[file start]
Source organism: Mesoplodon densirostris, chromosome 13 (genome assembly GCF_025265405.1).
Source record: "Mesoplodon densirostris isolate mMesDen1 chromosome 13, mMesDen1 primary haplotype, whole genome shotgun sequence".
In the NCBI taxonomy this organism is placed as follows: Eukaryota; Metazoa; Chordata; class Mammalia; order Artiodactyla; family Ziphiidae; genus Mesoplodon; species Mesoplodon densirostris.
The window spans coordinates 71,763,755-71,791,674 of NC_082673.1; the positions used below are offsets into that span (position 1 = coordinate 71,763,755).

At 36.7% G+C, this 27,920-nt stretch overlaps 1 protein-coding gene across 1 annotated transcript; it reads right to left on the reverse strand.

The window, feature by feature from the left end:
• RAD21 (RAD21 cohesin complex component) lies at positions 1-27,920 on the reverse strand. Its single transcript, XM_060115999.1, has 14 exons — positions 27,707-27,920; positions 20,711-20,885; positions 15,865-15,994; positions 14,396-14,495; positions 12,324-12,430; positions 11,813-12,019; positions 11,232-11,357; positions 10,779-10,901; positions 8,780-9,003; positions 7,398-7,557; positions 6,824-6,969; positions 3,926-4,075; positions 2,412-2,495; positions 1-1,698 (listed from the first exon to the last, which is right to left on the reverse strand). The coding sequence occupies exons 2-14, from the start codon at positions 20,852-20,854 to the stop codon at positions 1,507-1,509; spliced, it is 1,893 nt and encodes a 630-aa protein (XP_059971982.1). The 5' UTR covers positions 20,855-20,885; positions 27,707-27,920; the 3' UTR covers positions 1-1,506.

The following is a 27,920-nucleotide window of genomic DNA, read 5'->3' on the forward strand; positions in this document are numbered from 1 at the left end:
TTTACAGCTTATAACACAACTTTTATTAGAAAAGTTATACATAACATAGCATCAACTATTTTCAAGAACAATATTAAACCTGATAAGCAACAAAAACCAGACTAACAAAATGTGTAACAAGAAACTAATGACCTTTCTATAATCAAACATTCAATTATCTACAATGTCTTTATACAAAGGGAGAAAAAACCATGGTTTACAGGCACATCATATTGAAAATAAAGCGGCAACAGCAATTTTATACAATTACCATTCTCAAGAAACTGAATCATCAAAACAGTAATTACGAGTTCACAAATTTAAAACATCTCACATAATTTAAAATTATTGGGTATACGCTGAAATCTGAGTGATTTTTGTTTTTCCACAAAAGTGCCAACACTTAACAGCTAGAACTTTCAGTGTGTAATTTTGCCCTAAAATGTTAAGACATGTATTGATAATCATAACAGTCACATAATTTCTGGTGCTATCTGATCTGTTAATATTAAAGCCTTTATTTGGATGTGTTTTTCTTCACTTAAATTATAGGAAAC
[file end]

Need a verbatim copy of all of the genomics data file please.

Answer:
Source organism: Mesoplodon densirostris, chromosome 13 (genome assembly GCF_025265405.1).
Source record: "Mesoplodon densirostris isolate mMesDen1 chromosome 13, mMesDen1 primary haplotype, whole genome shotgun sequence".
In the NCBI taxonomy this organism is placed as follows: Eukaryota; Metazoa; Chordata; class Mammalia; order Artiodactyla; family Ziphiidae; genus Mesoplodon; species Mesoplodon densirostris.
The window spans coordinates 71,763,755-71,791,674 of NC_082673.1; the positions used below are offsets into that span (position 1 = coordinate 71,763,755).

At 36.7% G+C, this 27,920-nt stretch overlaps 1 protein-coding gene across 1 annotated transcript; it reads right to left on the reverse strand.

The window, feature by feature from the left end:
• RAD21 (RAD21 cohesin complex component) lies at positions 1-27,920 on the reverse strand. Its single transcript, XM_060115999.1, has 14 exons — positions 27,707-27,920; positions 20,711-20,885; positions 15,865-15,994; positions 14,396-14,495; positions 12,324-12,430; positions 11,813-12,019; positions 11,232-11,357; positions 10,779-10,901; positions 8,780-9,003; positions 7,398-7,557; positions 6,824-6,969; positions 3,926-4,075; positions 2,412-2,495; positions 1-1,698 (listed from the first exon to the last, which is right to left on the reverse strand). The coding sequence occupies exons 2-14, from the start codon at positions 20,852-20,854 to the stop codon at positions 1,507-1,509; spliced, it is 1,893 nt and encodes a 630-aa protein (XP_059971982.1). The 5' UTR covers positions 20,855-20,885; positions 27,707-27,920; the 3' UTR covers positions 1-1,506.

The following is a 27,920-nucleotide window of genomic DNA, read 5'->3' on the forward strand; positions in this document are numbered from 1 at the left end:
TTTACAGCTTATAACACAACTTTTATTAGAAAAGTTATACATAACATAGCATCAACTATTTTCAAGAACAATATTAAACCTGATAAGCAACAAAAACCAGACTAACAAAATGTGTAACAAGAAACTAATGACCTTTCTATAATCAAACATTCAATTATCTACAATGTCTTTATACAAAGGGAGAAAAAACCATGGTTTACAGGCACATCATATTGAAAATAAAGCGGCAACAGCAATTTTATACAATTACCATTCTCAAGAAACTGAATCATCAAAACAGTAATTACGAGTTCACAAATTTAAAACATCTCACATAATTTAAAATTATTGGGTATACGCTGAAATCTGAGTGATTTTTGTTTTTCCACAAAAGTGCCAACACTTAACAGCTAGAACTTTCAGTGTGTAATTTTGCCCTAAAATGTTAAGACATGTATTGATAATCATAACAGTCACATAATTTCTGGTGCTATCTGATCTGTTAATATTAAAGCCTTTATTTGGATGTGTTTTTCTTCACTTAAATTATAGGAAAC